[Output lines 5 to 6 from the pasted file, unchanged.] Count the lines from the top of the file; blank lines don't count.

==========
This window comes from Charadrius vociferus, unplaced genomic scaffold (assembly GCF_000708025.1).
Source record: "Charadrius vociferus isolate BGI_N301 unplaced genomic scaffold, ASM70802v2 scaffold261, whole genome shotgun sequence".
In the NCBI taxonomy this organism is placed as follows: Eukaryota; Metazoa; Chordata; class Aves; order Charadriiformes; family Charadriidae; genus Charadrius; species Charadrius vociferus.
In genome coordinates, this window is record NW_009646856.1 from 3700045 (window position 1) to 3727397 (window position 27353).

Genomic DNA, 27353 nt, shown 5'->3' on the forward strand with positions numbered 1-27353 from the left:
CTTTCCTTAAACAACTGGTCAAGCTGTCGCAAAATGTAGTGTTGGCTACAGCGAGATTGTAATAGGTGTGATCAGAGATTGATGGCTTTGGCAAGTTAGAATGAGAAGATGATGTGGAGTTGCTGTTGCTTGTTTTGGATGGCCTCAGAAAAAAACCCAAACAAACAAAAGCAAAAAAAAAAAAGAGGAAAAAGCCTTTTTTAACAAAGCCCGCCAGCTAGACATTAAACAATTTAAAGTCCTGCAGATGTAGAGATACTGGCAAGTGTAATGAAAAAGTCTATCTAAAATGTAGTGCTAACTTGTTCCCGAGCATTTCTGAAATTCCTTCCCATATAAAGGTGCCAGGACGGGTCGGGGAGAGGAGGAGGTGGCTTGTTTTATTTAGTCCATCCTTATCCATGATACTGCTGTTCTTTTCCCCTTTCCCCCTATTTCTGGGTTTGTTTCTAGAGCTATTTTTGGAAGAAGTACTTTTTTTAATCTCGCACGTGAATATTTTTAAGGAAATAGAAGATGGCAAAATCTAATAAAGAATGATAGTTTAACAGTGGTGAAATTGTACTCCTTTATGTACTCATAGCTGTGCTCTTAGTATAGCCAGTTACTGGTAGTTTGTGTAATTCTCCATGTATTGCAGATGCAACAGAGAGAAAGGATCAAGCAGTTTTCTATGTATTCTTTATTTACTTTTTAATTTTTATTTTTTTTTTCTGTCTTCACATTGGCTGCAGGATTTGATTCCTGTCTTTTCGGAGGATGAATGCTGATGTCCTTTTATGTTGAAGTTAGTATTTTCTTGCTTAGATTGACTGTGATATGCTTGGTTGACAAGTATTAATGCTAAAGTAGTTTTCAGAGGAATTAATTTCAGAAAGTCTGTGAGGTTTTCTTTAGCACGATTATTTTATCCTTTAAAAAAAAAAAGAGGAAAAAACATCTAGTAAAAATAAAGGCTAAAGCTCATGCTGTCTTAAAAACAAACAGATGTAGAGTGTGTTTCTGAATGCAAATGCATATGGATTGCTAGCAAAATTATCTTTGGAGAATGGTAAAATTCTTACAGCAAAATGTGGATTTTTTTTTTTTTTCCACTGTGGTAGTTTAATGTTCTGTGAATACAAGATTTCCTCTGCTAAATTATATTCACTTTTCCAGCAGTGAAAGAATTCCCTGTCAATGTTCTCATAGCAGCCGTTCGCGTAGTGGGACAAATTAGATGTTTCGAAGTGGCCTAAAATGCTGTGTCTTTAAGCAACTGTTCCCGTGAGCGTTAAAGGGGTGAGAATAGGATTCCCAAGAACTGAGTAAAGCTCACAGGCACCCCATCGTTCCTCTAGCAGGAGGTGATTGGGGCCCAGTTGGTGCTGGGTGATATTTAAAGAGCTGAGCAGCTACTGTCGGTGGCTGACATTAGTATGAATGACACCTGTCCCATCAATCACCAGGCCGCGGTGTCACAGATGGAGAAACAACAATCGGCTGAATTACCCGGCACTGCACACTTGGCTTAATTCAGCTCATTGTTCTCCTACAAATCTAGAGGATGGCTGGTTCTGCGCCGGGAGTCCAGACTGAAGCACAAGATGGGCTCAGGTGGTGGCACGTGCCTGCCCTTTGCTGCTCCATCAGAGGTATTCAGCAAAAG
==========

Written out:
Genomic DNA, 27353 nt, shown 5'->3' on the forward strand with positions numbered 1-27353 from the left:
CTTTCCTTAAACAACTGGTCAAGCTGTCGCAAAATGTAGTGTTGGCTACAGCGAGATTGTAATAGGTGTGATCAGAGATTGATGGCTTTGGCAAGTTAGAATGAGAAGATGATGTGGAGTTGCTGTTGCTTGTTTTGGATGGCCTCAGAAAAAAACCCAAACAAACAAAAGCAAAAAAAAAAAAGAGGAAAAAGCCTTTTTTAACAAAGCCCGCCAGCTAGACATTAAACAATTTAAAGTCCTGCAGATGTAGAGATACTGGCAAGTGTAATGAAAAAGTCTATCTAAAATGTAGTGCTAACTTGTTCCCGAGCATTTCTGAAATTCCTTCCCATATAAAGGTGCCAGGACGGGTCGGGGAGAGGAGGAGGTGGCTTGTTTTATTTAGTCCATCCTTATCCATGATACTGCTGTTCTTTTCCCCTTTCCCCCTATTTCTGGGTTTGTTTCTAGAGCTATTTTTGGAAGAAGTACTTTTTTTAATCTCGCACGTGAATATTTTTAAGGAAATAGAAGATGGCAAAATCTAATAAAGAATGATAGTTTAACAGTGGTGAAATTGTACTCCTTTATGTACTCATAGCTGTGCTCTTAGTATAGCCAGTTACTGGTAGTTTGTGTAATTCTCCATGTATTGCAGATGCAACAGAGAGAAAGGATCAAGCAGTTTTCTATGTATTCTTTATTTACTTTTTAATTTTTATTTTTTTTTTCTGTCTTCACATTGGCTGCAGGATTTGATTCCTGTCTTTTCGGAGGATGAATGCTGATGTCCTTTTATGTTGAAGTTAGTATTTTCTTGCTTAGATTGACTGTGATATGCTTGGTTGACAAGTATTAATGCTAAAGTAGTTTTCAGAGGAATTAATTTCAGAAAGTCTGTGAGGTTTTCTTTAGCACGATTATTTTATCCTTTAAAAAAAAAAAGAGGAAAAAACATCTAGTAAAAATAAAGGCTAAAGCTCATGCTGTCTTAAAAACAAACAGATGTAGAGTGTGTTTCTGAATGCAAATGCATATGGATTGCTAGCAAAATTATCTTTGGAGAATGGTAAAATTCTTACAGCAAAATGTGGATTTTTTTTTTTTTTCCACTGTGGTAGTTTAATGTTCTGTGAATACAAGATTTCCTCTGCTAAATTATATTCACTTTTCCAGCAGTGAAAGAATTCCCTGTCAATGTTCTCATAGCAGCCGTTCGCGTAGTGGGACAAATTAGATGTTTCGAAGTGGCCTAAAATGCTGTGTCTTTAAGCAACTGTTCCCGTGAGCGTTAAAGGGGTGAGAATAGGATTCCCAAGAACTGAGTAAAGCTCACAGGCACCCCATCGTTCCTCTAGCAGGAGGTGATTGGGGCCCAGTTGGTGCTGGGTGATATTTAAAGAGCTGAGCAGCTACTGTCGGTGGCTGACATTAGTATGAATGACACCTGTCCCATCAATCACCAGGCCGCGGTGTCACAGATGGAGAAACAACAATCGGCTGAATTACCCGGCACTGCACACTTGGCTTAATTCAGCTCATTGTTCTCCTACAAATCTAGAGGATGGCTGGTTCTGCGCCGGGAGTCCAGACTGAAGCACAAGATGGGCTCAGGTGGTGGCACGTGCCTGCCCTTTGCTGCTCCATCAGAGGTATTCAGCAAAAG